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Microbiology of decomposition

Decomposing pig showing signs of bloat and discoloration, a result of microbial proliferation within the body.

Microbiology of decomposition is the study of all microorganisms (mainly bacteria and fungi) involved in decomposition, the chemical and physical processes during which organic matter is broken down and reduced to its original elements.

Decomposition microbiology can be divided between two fields of interest:

  1. decomposition of plant materials;
  2. decomposition of cadavers and carcasses.

The decomposition of plant materials is commonly studied in order to understand the cycling of carbon within a given environment and to understand the subsequent impacts on soil quality. Plant material decomposition is also often referred to as composting. The decomposition of cadavers and carcasses has become an important field of study within forensic taphonomy.


Decomposition microbiology of plant materialsEdit

The breakdown of vegetation is highly dependent on oxygen and moisture levels. During decomposition, microorganisms require oxygen for their respiration. If anaerobic conditions dominate the decomposition environment, microbial activity will be slow and thus decomposition will be slow. Appropriate moisture levels are required for microorganisms to proliferate and to actively decompose organic matter. In arid environments, bacteria and fungi dry out and are unable to take part in decomposition. In wet environments, anaerobic conditions will develop and decomposition can also be considerably slowed down. Decomposing microorganisms also require the appropriate plant substrates in order to achieve good levels of decomposition. This usually translates to having appropriate carbon to nitrogen ratios (C:N). The ideal composting carbon-to-nitrogen ratio is thought to be approximately 30:1. As in any microbial process, the decomposition of plant litter by microorganisms will also be dependent on temperature. For example, leaves on the ground will not undergo decomposition during the winter months where snow cover occurs as temperatures are too low to sustain microbial activities.[1]

Decomposition microbiology of cadavers and carcassesEdit

The decomposition processes of cadavers and carcasses are studied within the field of forensic taphonomy in order to:

  • aid in the estimation of post-mortem interval (PMI) or time since death;
  • aid in the location of potential clandestine graves.

Decomposition microbiology as applied to forensic taphonomy can be divided into 2 groups of studies:

  • microorganisms from within the body;
  • microorganisms from the decomposition environment.

Microorganisms in the bodyEdit

When considering cadavers and carcasses, putrefaction is the proliferation of microorganisms within the body following death and also encompasses the breakdown of tissues brought upon by the growth of bacteria. The first signs of putrefaction are usually the discolorations of the body which can vary between shades of green, blue, red or black depending on 1) where the color changes are observed and 2) how far along within the decomposition process the observation is made. This phenomenon is known as marbling. Discolorations are the results of bile pigments being released following an enzymatic attack of the liver, gallbladder and pancreas and the release of hemoglobin breakdown products.[2] Proliferation of bacteria throughout the body is accompanied with the production of considerable amounts of gases due to their capacities of fermentation.[3] As gases accumulate within the bodily cavities the body appears to swell as it enters the bloat stage of decomposition.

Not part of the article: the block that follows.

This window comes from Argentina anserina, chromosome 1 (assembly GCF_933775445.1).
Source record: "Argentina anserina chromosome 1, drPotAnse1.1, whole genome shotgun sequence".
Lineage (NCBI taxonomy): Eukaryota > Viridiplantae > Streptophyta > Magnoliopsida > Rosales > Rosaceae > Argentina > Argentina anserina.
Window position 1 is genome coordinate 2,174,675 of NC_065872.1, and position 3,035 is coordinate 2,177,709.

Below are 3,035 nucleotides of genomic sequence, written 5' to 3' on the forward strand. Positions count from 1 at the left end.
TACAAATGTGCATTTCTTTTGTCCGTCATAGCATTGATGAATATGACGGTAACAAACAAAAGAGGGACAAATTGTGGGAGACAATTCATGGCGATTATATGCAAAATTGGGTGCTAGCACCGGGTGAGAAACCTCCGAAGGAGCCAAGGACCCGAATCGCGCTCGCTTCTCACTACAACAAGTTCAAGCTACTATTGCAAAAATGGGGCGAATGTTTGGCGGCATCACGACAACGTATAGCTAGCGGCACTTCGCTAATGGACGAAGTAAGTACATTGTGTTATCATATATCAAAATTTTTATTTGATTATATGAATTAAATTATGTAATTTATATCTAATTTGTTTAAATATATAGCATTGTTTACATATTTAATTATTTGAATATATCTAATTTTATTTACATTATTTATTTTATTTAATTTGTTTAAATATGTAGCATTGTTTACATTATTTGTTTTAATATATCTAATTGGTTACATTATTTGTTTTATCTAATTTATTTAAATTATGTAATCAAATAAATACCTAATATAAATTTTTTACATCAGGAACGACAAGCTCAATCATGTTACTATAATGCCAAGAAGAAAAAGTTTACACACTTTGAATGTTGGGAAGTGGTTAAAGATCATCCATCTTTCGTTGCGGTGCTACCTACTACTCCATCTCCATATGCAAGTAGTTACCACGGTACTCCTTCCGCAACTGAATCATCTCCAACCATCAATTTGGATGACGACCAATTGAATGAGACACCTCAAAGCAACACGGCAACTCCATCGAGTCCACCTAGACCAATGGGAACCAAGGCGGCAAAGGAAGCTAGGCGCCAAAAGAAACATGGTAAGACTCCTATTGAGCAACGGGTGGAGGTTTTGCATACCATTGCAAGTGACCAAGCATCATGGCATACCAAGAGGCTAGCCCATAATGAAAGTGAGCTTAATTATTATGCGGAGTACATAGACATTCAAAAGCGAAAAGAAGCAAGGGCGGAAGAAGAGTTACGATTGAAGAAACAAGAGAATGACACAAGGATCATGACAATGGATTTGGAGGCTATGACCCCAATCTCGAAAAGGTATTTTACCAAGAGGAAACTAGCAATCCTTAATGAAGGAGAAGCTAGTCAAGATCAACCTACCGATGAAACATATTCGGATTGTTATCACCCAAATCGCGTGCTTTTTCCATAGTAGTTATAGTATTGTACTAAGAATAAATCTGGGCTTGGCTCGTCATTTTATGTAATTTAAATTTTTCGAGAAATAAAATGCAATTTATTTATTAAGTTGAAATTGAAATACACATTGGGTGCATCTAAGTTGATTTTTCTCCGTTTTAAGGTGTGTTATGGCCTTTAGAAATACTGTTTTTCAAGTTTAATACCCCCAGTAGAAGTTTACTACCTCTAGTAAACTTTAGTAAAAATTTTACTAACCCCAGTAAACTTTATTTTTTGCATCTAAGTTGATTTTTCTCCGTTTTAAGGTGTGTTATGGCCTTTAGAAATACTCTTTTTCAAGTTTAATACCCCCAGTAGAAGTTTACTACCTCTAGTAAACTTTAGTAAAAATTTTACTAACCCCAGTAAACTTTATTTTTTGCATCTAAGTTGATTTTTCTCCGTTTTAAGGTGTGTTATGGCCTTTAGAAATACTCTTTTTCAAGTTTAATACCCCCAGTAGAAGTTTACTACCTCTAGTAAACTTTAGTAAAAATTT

As oxygen is present within a body at the beginning of decomposition, aerobic bacteria flourish during the first stages of the process. As the microbial population increases, an accumulation of gases changes the environment into anaerobic conditions which is consequently followed by a change to anaerobic bacteria.[4] Gastro-intestinal bacteria are thought to be responsible for the majority of the putrefactive processes that occur in cadavers and carcasses. This can be in part attributed to the impressive concentrations of viable gastro-intestinal organisms and the metabolic capacities they possess allowing them to use an array of different nutrient sources.[5] Gastro-intestinal bacteria are also capable of migrating from the gut to any other region of the body by using the lymphatic system and blood vessels.[6] Furthermore, we know that coliform varieties of Staphylococcus are important members of the aerobic putrefactive bacteria and that members of the Clostridia genus make up a large part of anaerobic putrefactive bacteria.[7]

Proposed evolution of microorganisms within the body during decomposition. As oxygen is available at the beginning of decomposition, aerobic microorganisms flourish and quickly deplete the oxygen. Anaerobic bacteria can then proliferate in the body. Later in the decomposition process, fungi and bacteria from the environment will also become involved in the process.

Microorganisms outside the bodyEdit

Cadavers and carcasses are usually left to decompose in contact with soil whether through burial in a grave or if left to decompose on the soil surface. This allows microorganisms in the soil and air to come in contact with the body and to take part in the decomposition process. Soil microorganism communities also undergo changes as a result of decomposition fluids leaching in the environment. Cadavers and carcasses often show signs of fungal growth suggesting that fungi use the body as a source of nutrients.